2. Nelson Cruz, DH, Padres (age 42)
Born: July 1, 1980 | 1st season: 2005
Last season — his first stint in the National League since he was with the Brewers back in 2005 — didn’t go well for Cruz, who posted a .650 OPS for the Nationals. But now he’s with a San Diego club that has serious championship aspirations. He’ll have to hit better than he did last year to keep his lineup spot, though, on a team with plenty of DH candidates.
3. Adam Wainwright, RHP, Cardinals (age 41)
Born: Aug. 30, 1981 | 1st season: 2005
Wainwright is destined to be in a broadcast booth when he retires — quite possibly a national one — and he has already announced that this will be his last season. He was excellent for most of 2022 before his season imploded in the final month, struggles Wainwright blamed on faulty mechanics. The Cardinals are counting on him to hold up his spot in the rotation during his grand finale. Don’t miss a game when he’s mic’d up, though.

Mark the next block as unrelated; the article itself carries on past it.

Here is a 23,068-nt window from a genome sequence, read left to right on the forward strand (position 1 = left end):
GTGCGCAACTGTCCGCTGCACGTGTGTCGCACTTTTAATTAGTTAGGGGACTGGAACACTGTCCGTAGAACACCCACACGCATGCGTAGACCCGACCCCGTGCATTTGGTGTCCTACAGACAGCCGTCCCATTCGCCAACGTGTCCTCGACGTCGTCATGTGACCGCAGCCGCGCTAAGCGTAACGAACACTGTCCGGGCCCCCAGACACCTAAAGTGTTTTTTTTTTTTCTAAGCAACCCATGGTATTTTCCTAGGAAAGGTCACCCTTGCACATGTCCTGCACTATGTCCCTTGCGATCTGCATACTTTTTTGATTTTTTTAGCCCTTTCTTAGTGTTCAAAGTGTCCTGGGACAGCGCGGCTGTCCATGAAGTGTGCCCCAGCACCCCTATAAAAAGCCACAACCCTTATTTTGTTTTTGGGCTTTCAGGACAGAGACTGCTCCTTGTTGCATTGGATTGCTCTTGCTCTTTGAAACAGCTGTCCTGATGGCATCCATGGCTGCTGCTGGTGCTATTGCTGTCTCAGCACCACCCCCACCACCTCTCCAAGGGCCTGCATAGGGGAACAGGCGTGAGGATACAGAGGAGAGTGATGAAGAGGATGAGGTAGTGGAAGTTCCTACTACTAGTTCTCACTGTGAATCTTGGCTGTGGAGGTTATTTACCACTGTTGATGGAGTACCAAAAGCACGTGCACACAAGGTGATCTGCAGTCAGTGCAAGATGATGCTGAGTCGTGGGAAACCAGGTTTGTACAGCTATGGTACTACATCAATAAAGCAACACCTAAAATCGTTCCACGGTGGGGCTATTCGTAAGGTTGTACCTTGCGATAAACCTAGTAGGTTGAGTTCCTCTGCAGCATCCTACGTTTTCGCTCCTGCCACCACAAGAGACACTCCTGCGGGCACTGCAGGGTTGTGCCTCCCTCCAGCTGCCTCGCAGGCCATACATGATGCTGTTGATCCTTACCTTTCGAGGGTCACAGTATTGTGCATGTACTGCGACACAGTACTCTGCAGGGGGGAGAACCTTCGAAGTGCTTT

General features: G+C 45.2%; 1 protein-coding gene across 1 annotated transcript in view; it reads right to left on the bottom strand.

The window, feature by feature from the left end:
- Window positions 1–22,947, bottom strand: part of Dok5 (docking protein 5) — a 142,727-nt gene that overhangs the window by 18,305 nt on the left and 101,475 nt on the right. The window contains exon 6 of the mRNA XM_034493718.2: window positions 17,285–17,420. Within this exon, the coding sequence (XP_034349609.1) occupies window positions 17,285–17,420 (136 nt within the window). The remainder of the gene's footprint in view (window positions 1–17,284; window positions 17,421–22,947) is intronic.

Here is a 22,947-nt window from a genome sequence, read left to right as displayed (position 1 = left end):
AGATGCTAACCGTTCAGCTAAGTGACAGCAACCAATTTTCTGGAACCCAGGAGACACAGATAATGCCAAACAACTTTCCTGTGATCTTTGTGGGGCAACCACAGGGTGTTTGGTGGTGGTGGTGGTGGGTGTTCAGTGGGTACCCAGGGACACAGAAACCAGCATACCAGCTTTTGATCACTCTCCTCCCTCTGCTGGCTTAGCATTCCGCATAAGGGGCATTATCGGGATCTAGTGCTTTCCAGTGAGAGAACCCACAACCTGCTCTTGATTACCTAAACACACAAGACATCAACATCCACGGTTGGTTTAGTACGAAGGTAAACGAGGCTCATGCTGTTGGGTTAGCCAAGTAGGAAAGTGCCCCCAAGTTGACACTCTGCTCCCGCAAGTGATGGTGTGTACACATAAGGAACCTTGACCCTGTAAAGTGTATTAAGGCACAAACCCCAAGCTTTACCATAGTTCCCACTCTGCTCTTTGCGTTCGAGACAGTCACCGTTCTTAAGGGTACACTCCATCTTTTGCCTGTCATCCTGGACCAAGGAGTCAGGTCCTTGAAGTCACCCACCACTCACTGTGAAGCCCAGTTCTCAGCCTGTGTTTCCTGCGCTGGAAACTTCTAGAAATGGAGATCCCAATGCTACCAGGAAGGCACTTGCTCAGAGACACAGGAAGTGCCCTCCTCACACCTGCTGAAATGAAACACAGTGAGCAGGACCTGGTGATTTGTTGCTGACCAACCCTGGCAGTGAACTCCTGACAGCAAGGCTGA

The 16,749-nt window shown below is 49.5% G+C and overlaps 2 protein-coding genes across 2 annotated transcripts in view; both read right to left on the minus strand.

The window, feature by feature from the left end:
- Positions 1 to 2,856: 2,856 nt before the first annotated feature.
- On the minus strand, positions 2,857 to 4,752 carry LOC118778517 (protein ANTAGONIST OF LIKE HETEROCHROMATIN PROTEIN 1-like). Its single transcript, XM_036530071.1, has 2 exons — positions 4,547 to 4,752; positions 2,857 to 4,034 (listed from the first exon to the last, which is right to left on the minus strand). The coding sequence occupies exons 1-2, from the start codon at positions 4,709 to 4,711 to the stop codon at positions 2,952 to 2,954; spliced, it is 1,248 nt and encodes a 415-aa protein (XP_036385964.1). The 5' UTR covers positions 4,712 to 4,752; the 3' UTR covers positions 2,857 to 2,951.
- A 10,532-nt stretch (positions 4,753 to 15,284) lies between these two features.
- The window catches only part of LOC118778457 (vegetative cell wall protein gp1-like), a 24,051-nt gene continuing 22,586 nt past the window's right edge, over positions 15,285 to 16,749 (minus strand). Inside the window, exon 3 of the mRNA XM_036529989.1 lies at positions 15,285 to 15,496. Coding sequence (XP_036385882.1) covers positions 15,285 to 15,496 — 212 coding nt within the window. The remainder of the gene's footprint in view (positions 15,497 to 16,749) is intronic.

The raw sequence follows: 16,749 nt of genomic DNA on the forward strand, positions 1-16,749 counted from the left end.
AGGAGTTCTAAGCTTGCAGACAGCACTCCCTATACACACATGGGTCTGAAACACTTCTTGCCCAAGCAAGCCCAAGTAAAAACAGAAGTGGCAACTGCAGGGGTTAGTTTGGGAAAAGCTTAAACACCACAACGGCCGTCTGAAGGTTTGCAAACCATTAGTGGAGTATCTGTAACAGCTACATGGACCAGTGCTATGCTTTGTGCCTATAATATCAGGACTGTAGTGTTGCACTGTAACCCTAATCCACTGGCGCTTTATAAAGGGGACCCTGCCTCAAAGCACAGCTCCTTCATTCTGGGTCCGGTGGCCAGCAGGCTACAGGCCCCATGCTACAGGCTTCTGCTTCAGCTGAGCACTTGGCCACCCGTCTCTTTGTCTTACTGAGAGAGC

4. Justin Verlander, RHP, Mets (age 40)
Born: Feb. 20, 1983 | 1st season: 2005
Verlander zooms up four spots from last year, which is pretty impressive considering he is also, uh, the defending American League Cy Young Award winner. He’s still 2 1/2 years younger than Roger Clemens was when he won his final Cy Young at the age of 42 in 2004, but we’re sure JV will win one when he’s that age, too.
5. Miguel Cabrera, DH, Tigers (age 39)
Born: April 18, 1983 | 1st season: 2003
Believe it or not, this is Cabrera’s first season as one of the 10 oldest players in MLB. (He needed Darren O’Day, Yadier Molina, Robinson Canó, Oliver Pérez and Romo to fall off the list to finally make it). He’s one of several clear Hall of Famers on the list, and we all have one last season to say goodbye.
6. Jesse Chavez, RHP, Braves (age 39)
Born: Aug. 21, 1983 | 1st season: 2008